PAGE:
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My client contact said concerningly, “I have no idea how anybody in this company can make any credible decision. They are working with a work of fiction." This is an extreme example, but the point remains: Serious problems emerge when you do not have a single and consistent source of truth.
Many define roadmapping as a visualization of a product’s timeline. While that’s undoubtedly true, roadmaps are often much more than that, depending on the unique nature of a company’s product portfolio goals. A roadmap for a chemical company might focus less on technology and more on other items that will impact the product and how it’s developed, such as regulatory considerations. In comparison, an automotive company will use roadmapping to understand a complex, interrelated set of technologies and product components.
What is roadmapping? The University of Cambridge says, "Roadmapping is a powerful strategic planning technique that is integral to creating and delivering strategy and innovation in many organizations.” This is a good definition of roadmapping because it covers many aspects of product development.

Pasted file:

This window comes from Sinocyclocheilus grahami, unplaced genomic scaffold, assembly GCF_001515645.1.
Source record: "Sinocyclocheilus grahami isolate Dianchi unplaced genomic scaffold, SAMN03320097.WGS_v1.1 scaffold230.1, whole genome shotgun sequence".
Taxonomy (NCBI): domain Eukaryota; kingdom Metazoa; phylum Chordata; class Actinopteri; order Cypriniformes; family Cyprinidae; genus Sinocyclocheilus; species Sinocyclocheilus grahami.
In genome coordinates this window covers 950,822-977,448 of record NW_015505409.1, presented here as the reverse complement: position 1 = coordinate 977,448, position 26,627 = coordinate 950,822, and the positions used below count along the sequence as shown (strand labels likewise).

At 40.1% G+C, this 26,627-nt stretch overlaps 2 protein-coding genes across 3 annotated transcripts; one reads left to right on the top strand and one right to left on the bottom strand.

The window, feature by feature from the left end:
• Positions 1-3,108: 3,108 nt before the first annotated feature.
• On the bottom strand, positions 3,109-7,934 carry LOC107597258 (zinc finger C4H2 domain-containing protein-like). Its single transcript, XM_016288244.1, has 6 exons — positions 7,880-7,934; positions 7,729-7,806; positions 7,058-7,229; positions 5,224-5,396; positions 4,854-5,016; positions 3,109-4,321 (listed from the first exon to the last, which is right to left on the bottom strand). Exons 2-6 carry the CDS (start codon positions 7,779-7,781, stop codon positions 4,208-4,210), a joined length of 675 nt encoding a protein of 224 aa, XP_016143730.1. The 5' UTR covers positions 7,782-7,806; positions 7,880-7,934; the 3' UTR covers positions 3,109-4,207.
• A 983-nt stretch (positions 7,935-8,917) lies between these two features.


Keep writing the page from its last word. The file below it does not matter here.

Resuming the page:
An effective roadmap provides a clear picture of decisions, statuses, relationships, and dependencies. It highlights risks, market assessments, technology assessments, and product assessments. And it indicates how much revenue is at stake. Roadmapping is the process of thinking about and creating all that information.
Let’s explore how to develop a successful roadmapping approach that will drive innovation in your company.
Determine a cadence for roadmapping updates
Many organizations conduct roadmapping periodically as part of their corporate planning cycles—perhaps once or twice a year. Other companies do it more frequently because they have regular business reviews. Some do it continuously because it's integral to their business process. The most successful companies perform roadmapping frequently.
So why don’t all companies roadmap at a more consistent cadence? In my experience, companies that roadmap less frequently face a familiar roadblock: a lack of automated roadmapping software. For these companies, it is difficult to capture the various elements that an effective roadmap should incorporate. Roadmapping is an arduous process when data is captured in a series of PowerPoint presentations and excel spreadsheets. As a result, these roadmaps can contain conflicting, inconsistent, and inaccurate information.
These organizations struggle to conduct roadmapping with the frequency or accuracy necessary to drive good innovation. When information—like start and end dates, launch dates, risk assessments, etc.—is automatically and easily captured, continual roadmapping is possible and a lot less time-consuming.
Identify and adhere to your organization’s roadmapping goals